CR 42:195-207 (2010)  -  DOI: https://doi.org/10.3354/cr00898

Relating large-scale climate variability to local species abundance: ENSO forcing and shrimp in Breton Sound, Louisiana, USA

Bryan P. Piazza1,4,*, Megan K. La Peyre2, Barry D. Keim3

1School of Renewable Natural Resources, Louisiana State University Agricultural Center, Baton Rouge, Louisiana 70803, USA
2USGS Louisiana Fish and Wildlife Cooperative Research Unit, School of Renewable Natural Resources, Louisiana State University Agricultural Center, Baton Rouge, Louisiana 70803, USA
3Louisiana Office of State Climatology, Department of Geography and Anthropology, Louisiana State University, Baton Rouge, Louisiana 70803, USA
4Present address: The Nature Conservancy, PO Box 4125, Baton Rouge, Louisiana 70821, USA

ABSTRACT: Climate creates environmental constraints (filters) that affect the abundance and distribution of species. In estuaries, these constraints often result from variability in water flow properties and environmental conditions (i.e. water flow, salinity, water temperature) and can have significant effects on the abundance and distribution of commercially important nekton species. We investigated links between large-scale climate variability and juvenile brown shrimp Farfantepenaeus aztecus abundance in Breton Sound estuary, Louisiana (USA). Our goals were to (1) determine if a teleconnection exists between local juvenile brown shrimp abundance and the El Niño Southern Oscillation (ENSO) and (2) relate that linkage to environmental constraints that may affect juvenile brown shrimp recruitment to, and survival in, the estuary. Our results identified a teleconnection between winter ENSO conditions and juvenile brown shrimp abundance in Breton Sound estuary the following spring. The physical connection results from the impact of ENSO on winter weather conditions in Breton Sound (air pressure, temperature, and precipitation). Juvenile brown shrimp abundance effects lagged ENSO by 3 mo: lower than average abundances of juvenile brown shrimp were caught in springs following winter El Niño events, and higher than average abundances of brown shrimp were caught in springs following La Niña winters. Salinity was the dominant ENSO-forced environmental filter for juvenile brown shrimp. Spring salinity was cumulatively forced by winter river discharge, winter wind forcing, and spring precipitation. Thus, predicting brown shrimp abundance requires incorporating climate variability into models.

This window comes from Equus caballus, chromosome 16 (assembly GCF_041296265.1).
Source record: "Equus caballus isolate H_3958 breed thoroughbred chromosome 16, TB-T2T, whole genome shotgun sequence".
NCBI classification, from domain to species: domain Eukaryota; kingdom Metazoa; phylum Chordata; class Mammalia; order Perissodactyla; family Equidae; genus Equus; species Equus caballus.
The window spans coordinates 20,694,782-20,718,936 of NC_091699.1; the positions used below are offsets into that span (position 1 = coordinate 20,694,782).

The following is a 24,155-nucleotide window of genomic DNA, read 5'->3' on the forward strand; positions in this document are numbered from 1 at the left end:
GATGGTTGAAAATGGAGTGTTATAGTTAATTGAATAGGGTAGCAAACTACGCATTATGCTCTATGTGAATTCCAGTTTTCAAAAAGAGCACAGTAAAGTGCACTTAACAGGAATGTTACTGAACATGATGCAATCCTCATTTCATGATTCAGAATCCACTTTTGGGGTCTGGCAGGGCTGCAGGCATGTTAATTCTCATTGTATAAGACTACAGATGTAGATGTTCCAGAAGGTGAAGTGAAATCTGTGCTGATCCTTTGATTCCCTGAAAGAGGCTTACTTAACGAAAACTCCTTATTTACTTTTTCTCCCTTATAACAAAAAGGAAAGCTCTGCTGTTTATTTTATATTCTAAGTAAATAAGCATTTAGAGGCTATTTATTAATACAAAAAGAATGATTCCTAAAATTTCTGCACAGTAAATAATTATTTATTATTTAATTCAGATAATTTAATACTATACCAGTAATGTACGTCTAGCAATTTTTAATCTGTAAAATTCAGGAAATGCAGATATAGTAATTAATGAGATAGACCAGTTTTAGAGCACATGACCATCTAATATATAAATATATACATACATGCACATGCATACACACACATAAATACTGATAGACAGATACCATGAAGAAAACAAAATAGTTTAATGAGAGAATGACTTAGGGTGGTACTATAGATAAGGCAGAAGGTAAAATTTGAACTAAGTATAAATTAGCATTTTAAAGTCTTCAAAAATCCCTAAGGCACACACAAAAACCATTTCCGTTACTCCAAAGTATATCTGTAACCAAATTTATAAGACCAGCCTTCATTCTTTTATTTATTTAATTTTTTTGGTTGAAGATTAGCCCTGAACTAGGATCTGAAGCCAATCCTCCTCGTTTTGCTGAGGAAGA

KEY WORDS: Climate variability · ENSO · El Niño · La Niña · Farfantepenaeus aztecus · Shrimp · Estuary · Louisiana


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Cite this article as: Piazza BP, La Peyre MK, Keim BD (2010) Relating large-scale climate variability to local species abundance: ENSO forcing and shrimp in Breton Sound, Louisiana, USA. Clim Res 42:195-207. https://doi.org/10.3354/cr00898

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